Ask a Cuban-American for a traditional family recipe and you’ll find a common source of laughter. After all, years of training as tiny sous chefs to our abuelas and mamas have taught us that Cuban food (largely considered a peasant cuisine in the culinary world,) is first and foremost about learning to adjust for which ingredients one might have on hand, as well as the preferences of who is cooking and eating. In fact, it seems that if there has ever been a rule to follow precisely when it comes to cooking a Cuban dish, it is to have a grasp of the history behind the meal you’re about to serve, as it has had such an influence on your identity. While being encouraged to measure out cups of rice and seasonings for dishes like ropa vieja and Moros y Cristianos by handfuls and finger pinches, young Cuban-Americans learn the essential lessons of their island country’s extensive, and often unexpected, past.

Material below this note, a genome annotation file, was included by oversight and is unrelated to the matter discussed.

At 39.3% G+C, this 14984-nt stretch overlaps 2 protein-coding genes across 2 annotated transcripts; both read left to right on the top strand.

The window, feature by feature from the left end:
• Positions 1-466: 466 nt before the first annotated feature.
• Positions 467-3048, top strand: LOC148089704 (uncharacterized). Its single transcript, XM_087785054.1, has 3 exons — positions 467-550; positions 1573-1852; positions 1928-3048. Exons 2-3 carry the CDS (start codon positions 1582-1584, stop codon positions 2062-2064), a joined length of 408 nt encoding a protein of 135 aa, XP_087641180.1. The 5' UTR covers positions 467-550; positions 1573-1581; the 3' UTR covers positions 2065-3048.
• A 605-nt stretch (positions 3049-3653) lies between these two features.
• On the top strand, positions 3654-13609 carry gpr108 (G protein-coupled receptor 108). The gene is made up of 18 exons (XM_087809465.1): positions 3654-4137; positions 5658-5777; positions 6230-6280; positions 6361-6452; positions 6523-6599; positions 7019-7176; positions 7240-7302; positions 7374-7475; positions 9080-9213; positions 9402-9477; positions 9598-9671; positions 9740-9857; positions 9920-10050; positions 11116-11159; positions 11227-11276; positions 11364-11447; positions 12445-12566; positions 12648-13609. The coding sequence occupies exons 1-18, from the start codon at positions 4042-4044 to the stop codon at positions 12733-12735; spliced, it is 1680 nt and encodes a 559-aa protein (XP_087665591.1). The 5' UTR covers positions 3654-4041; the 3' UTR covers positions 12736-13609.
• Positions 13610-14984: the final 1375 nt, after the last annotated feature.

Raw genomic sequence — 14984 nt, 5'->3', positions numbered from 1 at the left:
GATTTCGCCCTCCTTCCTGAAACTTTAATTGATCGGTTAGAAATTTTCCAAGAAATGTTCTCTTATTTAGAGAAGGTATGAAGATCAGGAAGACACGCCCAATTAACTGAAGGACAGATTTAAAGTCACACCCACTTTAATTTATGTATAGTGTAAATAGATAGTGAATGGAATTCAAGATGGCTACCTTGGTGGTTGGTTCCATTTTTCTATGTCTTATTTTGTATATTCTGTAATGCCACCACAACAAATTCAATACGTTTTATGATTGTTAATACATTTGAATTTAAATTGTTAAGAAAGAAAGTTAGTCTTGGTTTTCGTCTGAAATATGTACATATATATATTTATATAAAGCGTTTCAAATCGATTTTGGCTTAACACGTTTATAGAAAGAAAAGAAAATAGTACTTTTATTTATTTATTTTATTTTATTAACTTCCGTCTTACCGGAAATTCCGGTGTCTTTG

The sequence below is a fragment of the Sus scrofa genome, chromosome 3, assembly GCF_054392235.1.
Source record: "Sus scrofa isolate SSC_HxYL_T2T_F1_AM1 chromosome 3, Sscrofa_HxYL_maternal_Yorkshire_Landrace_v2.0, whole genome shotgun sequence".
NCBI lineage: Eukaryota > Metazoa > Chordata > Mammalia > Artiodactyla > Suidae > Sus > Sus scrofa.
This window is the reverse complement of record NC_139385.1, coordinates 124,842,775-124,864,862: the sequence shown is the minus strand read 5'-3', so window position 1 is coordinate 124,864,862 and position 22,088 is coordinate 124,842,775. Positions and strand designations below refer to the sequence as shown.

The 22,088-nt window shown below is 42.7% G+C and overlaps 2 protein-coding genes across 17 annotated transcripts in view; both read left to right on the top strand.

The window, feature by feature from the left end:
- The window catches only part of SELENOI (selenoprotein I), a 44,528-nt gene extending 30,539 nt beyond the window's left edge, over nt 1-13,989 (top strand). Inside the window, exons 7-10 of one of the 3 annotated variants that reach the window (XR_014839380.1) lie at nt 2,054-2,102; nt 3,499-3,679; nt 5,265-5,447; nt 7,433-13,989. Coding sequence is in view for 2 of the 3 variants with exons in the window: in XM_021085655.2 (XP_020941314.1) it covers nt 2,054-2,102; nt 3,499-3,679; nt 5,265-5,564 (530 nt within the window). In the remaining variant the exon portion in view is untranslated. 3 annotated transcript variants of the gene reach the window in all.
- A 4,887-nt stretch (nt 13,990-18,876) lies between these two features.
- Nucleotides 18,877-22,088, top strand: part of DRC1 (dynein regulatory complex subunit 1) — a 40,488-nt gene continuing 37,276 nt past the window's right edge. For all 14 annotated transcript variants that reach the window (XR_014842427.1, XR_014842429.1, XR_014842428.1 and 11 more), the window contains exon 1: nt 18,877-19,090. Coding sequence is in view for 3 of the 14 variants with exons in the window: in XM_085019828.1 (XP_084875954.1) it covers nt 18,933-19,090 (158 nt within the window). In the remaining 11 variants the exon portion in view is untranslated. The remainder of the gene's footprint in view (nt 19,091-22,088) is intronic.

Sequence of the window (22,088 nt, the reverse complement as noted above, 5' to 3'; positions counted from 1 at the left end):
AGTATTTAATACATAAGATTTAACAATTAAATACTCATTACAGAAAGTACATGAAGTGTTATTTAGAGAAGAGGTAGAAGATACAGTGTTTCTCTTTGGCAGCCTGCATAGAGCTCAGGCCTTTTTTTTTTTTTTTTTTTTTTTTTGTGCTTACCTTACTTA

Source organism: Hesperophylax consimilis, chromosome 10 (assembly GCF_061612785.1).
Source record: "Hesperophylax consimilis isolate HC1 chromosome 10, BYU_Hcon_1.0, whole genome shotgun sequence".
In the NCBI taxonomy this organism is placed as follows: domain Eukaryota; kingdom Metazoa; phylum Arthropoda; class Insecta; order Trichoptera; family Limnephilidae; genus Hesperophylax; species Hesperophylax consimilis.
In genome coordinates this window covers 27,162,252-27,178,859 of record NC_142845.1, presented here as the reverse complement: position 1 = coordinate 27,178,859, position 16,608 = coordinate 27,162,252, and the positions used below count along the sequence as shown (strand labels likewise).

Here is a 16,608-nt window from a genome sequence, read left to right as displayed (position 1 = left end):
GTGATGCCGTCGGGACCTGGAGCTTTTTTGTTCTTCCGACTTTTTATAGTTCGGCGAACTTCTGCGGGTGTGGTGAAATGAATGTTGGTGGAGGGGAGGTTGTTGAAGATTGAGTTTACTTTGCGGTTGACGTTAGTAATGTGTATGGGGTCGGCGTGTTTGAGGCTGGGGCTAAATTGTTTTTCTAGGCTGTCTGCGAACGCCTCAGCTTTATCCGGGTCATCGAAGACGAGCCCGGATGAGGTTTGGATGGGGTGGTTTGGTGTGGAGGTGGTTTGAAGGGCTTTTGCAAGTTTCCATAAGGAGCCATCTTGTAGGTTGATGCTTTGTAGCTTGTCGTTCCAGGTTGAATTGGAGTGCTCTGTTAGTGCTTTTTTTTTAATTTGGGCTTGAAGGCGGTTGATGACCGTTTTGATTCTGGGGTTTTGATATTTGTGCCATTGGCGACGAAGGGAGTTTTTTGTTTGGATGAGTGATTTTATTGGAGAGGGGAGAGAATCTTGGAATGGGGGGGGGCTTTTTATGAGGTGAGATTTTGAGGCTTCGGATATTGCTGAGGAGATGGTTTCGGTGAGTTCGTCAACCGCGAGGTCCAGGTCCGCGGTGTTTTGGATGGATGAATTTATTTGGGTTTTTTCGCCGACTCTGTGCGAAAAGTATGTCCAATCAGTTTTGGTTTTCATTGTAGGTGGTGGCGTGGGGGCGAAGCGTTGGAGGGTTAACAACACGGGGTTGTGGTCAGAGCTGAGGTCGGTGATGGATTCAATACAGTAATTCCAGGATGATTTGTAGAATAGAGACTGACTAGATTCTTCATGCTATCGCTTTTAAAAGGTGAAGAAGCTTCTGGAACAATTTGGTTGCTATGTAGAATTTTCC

For me, a first generation-American by way of my mother (she fled Cuba along with her parents and siblings during the Revolution,) the most impressionable lesson about our island country’s culture lies in one of my favorite meals: arroz frito, a Cuban classic with Chinese roots.